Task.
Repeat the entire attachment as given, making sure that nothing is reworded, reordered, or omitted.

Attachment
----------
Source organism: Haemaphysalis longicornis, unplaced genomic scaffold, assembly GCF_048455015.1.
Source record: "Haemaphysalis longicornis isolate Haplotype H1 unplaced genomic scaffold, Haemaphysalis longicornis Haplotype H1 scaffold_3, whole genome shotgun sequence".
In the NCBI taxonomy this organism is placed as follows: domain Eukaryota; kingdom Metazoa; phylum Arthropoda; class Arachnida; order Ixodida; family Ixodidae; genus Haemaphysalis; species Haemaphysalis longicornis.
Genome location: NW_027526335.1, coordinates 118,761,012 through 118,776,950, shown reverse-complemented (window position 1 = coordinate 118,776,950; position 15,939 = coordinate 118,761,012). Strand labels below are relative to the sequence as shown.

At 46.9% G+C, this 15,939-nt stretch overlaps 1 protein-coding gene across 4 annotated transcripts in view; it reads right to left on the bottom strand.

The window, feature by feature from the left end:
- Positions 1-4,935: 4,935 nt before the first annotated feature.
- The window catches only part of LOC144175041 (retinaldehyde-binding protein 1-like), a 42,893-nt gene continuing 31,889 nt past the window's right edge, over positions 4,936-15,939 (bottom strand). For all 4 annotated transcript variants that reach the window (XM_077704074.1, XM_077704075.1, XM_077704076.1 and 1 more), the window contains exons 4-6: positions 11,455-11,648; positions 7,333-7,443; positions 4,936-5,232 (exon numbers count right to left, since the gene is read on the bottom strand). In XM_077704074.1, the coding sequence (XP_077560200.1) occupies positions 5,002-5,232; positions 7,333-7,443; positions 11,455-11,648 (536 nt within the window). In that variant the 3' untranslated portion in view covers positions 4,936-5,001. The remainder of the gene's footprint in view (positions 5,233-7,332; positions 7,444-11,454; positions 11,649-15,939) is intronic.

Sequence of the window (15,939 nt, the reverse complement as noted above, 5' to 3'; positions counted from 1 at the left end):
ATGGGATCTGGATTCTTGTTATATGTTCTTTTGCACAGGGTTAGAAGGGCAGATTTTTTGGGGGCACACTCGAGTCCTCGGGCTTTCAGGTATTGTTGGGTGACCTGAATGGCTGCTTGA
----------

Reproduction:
Source organism: Haemaphysalis longicornis, unplaced genomic scaffold, assembly GCF_048455015.1.
Source record: "Haemaphysalis longicornis isolate Haplotype H1 unplaced genomic scaffold, Haemaphysalis longicornis Haplotype H1 scaffold_3, whole genome shotgun sequence".
In the NCBI taxonomy this organism is placed as follows: domain Eukaryota; kingdom Metazoa; phylum Arthropoda; class Arachnida; order Ixodida; family Ixodidae; genus Haemaphysalis; species Haemaphysalis longicornis.
Genome location: NW_027526335.1, coordinates 118,761,012 through 118,776,950, shown reverse-complemented (window position 1 = coordinate 118,776,950; position 15,939 = coordinate 118,761,012). Strand labels below are relative to the sequence as shown.

At 46.9% G+C, this 15,939-nt stretch overlaps 1 protein-coding gene across 4 annotated transcripts in view; it reads right to left on the bottom strand.

The window, feature by feature from the left end:
- Positions 1-4,935: 4,935 nt before the first annotated feature.
- The window catches only part of LOC144175041 (retinaldehyde-binding protein 1-like), a 42,893-nt gene continuing 31,889 nt past the window's right edge, over positions 4,936-15,939 (bottom strand). For all 4 annotated transcript variants that reach the window (XM_077704074.1, XM_077704075.1, XM_077704076.1 and 1 more), the window contains exons 4-6: positions 11,455-11,648; positions 7,333-7,443; positions 4,936-5,232 (exon numbers count right to left, since the gene is read on the bottom strand). In XM_077704074.1, the coding sequence (XP_077560200.1) occupies positions 5,002-5,232; positions 7,333-7,443; positions 11,455-11,648 (536 nt within the window). In that variant the 3' untranslated portion in view covers positions 4,936-5,001. The remainder of the gene's footprint in view (positions 5,233-7,332; positions 7,444-11,454; positions 11,649-15,939) is intronic.

Sequence of the window (15,939 nt, the reverse complement as noted above, 5' to 3'; positions counted from 1 at the left end):
ATGGGATCTGGATTCTTGTTATATGTTCTTTTGCACAGGGTTAGAAGGGCAGATTTTTTGGGGGCACACTCGAGTCCTCGGGCTTTCAGGTATTGTTGGGTGACCTGAATGGCTGCTTGA